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Bank business lending hits 13-year high as COVID-19 leads companies to borrow more

A new forecast has predicted that bank lending to businesses will rise by 14.4 per cent this year – the highest level in 13 years – as many firms look to secure their financial future in the wake of the coronavirus pandemic.

According to the EY ITEM Club, companies will only be able to start to reduce their borrowing from 2022, with many UK corporates and SMEs relying heavily on debt financing to continue trading.

Conversely, the pandemic has caused a significant reduction in bank lending to households, with EY predicting consumer credit to fall by 15.9 per cent in 2020 – the biggest annual decline since records began in 1993.

It is also thought that mortgage lending will rise by just 2.6 per cent this year – the weakest growth since 2015.

Mike Scoular, managing partner for EY in Newcastle, said: “COVID-19 has caused significant challenges for the UK economy, putting financial strain on many businesses and households, and has resulted in an unprecedented amount of money being lent to firms over a short period of time.

“With a weakened economy, banks face increasing write-offs on all types of lending and, with slow growth for consumer credit forecast, this is likely to add pressure to their profitability and ultimately their ability to lend more to businesses to help kick start growth.”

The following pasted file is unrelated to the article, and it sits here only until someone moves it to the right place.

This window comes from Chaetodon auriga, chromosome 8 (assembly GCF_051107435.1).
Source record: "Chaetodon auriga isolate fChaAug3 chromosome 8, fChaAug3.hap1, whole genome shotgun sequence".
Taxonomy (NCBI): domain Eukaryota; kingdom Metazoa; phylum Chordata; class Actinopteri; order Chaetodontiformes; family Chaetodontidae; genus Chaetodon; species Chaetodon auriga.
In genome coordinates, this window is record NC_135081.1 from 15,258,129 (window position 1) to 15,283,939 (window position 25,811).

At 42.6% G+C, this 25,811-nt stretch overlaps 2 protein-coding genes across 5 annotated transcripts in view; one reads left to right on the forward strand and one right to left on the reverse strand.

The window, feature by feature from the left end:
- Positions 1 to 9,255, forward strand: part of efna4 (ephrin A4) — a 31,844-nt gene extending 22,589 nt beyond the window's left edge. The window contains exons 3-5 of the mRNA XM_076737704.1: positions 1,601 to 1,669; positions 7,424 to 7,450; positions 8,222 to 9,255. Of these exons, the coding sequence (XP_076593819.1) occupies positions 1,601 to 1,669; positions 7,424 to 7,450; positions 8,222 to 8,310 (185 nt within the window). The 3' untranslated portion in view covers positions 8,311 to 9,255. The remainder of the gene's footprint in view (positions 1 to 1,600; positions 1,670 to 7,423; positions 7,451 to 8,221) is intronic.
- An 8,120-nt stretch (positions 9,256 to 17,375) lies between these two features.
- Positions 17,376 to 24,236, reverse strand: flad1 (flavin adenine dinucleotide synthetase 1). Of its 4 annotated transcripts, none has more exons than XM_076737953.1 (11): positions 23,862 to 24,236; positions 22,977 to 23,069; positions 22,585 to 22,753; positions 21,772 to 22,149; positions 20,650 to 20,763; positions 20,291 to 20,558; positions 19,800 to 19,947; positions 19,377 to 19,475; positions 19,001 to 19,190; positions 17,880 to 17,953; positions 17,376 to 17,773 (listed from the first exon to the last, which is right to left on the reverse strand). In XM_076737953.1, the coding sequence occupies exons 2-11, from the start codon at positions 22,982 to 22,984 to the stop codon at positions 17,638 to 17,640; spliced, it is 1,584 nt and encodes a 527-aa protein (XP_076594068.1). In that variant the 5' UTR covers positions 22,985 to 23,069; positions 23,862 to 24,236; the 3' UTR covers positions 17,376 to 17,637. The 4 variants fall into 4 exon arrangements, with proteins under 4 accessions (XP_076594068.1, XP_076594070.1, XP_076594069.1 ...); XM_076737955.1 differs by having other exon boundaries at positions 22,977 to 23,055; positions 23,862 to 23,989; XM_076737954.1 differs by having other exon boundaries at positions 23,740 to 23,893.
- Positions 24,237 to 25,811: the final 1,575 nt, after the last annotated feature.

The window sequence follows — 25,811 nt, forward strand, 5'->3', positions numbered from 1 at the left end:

In contrast to the 2008/9 financial crisis, COVID-19 has seen bank lending to the corporate sector accelerate dramatically, with loans to non-financial companies coming in at just over £30 billion in March alone.

This is around 100 times the average monthly lending over the 12 months to February.

The action taken by banks in the form of payment holidays on mortgage and consumer debt has also helped cushion the impact of the pandemic on business and personal finances, creating breathing space for borrowers in the initial recovery phase.

However, it is though that the economic impact of COVID-19 will lead to a rise in overall loan-losses, particularly once the furlough scheme ends and if unemployment subsequently rises.

Dan Cooper, UK Head of Banking at EY, concluded: “Even assuming the economy bounces back in the short term, we’re likely to see very weak growth in loans to home buyers and consumers for some time to come.

“However, the banks went into this crisis well capitalised and, despite the level of contraction in GDP this year, which the Office for Budget Responsibility (OBR) says is likely to be the biggest decline for 300 years, they have extended significant levels of support to businesses and consumers and are continuing to help drive the economic recovery.”